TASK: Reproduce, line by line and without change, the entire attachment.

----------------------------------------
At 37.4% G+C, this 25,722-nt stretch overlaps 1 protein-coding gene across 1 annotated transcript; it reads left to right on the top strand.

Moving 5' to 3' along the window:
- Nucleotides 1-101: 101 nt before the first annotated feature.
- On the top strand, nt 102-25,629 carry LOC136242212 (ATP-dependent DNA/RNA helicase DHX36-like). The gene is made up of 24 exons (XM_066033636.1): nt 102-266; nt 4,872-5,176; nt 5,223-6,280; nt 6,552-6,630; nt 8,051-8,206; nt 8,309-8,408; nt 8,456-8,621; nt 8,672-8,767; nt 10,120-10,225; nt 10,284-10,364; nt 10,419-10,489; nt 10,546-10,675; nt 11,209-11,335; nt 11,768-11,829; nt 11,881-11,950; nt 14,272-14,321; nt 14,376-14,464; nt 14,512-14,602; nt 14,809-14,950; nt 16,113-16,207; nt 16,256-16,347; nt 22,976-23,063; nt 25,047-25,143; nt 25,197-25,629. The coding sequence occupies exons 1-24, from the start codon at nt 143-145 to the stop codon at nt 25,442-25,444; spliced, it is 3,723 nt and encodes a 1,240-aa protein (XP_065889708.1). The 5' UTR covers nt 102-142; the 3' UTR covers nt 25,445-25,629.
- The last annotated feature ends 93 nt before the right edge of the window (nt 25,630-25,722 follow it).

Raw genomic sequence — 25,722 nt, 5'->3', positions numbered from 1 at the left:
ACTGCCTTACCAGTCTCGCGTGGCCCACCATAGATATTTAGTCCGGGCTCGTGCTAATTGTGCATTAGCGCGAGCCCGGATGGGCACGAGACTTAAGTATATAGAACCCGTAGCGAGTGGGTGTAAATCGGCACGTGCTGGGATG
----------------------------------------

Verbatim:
At 37.4% G+C, this 25,722-nt stretch overlaps 1 protein-coding gene across 1 annotated transcript; it reads left to right on the top strand.

Moving 5' to 3' along the window:
- Nucleotides 1-101: 101 nt before the first annotated feature.
- On the top strand, nt 102-25,629 carry LOC136242212 (ATP-dependent DNA/RNA helicase DHX36-like). The gene is made up of 24 exons (XM_066033636.1): nt 102-266; nt 4,872-5,176; nt 5,223-6,280; nt 6,552-6,630; nt 8,051-8,206; nt 8,309-8,408; nt 8,456-8,621; nt 8,672-8,767; nt 10,120-10,225; nt 10,284-10,364; nt 10,419-10,489; nt 10,546-10,675; nt 11,209-11,335; nt 11,768-11,829; nt 11,881-11,950; nt 14,272-14,321; nt 14,376-14,464; nt 14,512-14,602; nt 14,809-14,950; nt 16,113-16,207; nt 16,256-16,347; nt 22,976-23,063; nt 25,047-25,143; nt 25,197-25,629. The coding sequence occupies exons 1-24, from the start codon at nt 143-145 to the stop codon at nt 25,442-25,444; spliced, it is 3,723 nt and encodes a 1,240-aa protein (XP_065889708.1). The 5' UTR covers nt 102-142; the 3' UTR covers nt 25,445-25,629.
- The last annotated feature ends 93 nt before the right edge of the window (nt 25,630-25,722 follow it).

Raw genomic sequence — 25,722 nt, 5'->3', positions numbered from 1 at the left:
ACTGCCTTACCAGTCTCGCGTGGCCCACCATAGATATTTAGTCCGGGCTCGTGCTAATTGTGCATTAGCGCGAGCCCGGATGGGCACGAGACTTAAGTATATAGAACCCGTAGCGAGTGGGTGTAAATCGGCACGTGCTGGGATG